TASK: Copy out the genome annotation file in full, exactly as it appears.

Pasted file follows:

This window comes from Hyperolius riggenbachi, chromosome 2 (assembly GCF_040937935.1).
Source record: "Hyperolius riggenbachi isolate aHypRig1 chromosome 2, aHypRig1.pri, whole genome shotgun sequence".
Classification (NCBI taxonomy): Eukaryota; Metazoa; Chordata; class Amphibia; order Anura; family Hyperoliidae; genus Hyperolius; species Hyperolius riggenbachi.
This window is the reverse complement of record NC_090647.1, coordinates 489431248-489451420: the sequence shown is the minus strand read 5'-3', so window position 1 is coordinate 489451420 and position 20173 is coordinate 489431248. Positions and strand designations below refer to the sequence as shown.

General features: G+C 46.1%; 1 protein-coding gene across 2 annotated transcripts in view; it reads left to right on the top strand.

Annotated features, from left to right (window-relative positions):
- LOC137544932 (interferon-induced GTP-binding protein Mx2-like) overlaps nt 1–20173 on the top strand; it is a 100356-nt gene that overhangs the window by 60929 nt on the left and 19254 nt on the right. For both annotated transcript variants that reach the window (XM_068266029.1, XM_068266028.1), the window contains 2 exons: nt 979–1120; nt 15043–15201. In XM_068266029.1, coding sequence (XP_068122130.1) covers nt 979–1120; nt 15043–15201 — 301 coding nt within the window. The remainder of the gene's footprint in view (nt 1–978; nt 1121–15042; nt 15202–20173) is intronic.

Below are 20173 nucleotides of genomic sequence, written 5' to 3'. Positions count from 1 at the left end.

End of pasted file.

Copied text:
This window comes from Hyperolius riggenbachi, chromosome 2 (assembly GCF_040937935.1).
Source record: "Hyperolius riggenbachi isolate aHypRig1 chromosome 2, aHypRig1.pri, whole genome shotgun sequence".
Classification (NCBI taxonomy): Eukaryota; Metazoa; Chordata; class Amphibia; order Anura; family Hyperoliidae; genus Hyperolius; species Hyperolius riggenbachi.
This window is the reverse complement of record NC_090647.1, coordinates 489431248-489451420: the sequence shown is the minus strand read 5'-3', so window position 1 is coordinate 489451420 and position 20173 is coordinate 489431248. Positions and strand designations below refer to the sequence as shown.

General features: G+C 46.1%; 1 protein-coding gene across 2 annotated transcripts in view; it reads left to right on the top strand.

Annotated features, from left to right (window-relative positions):
- LOC137544932 (interferon-induced GTP-binding protein Mx2-like) overlaps nt 1–20173 on the top strand; it is a 100356-nt gene that overhangs the window by 60929 nt on the left and 19254 nt on the right. For both annotated transcript variants that reach the window (XM_068266029.1, XM_068266028.1), the window contains 2 exons: nt 979–1120; nt 15043–15201. In XM_068266029.1, coding sequence (XP_068122130.1) covers nt 979–1120; nt 15043–15201 — 301 coding nt within the window. The remainder of the gene's footprint in view (nt 1–978; nt 1121–15042; nt 15202–20173) is intronic.

Below are 20173 nucleotides of genomic sequence, written 5' to 3'. Positions count from 1 at the left end.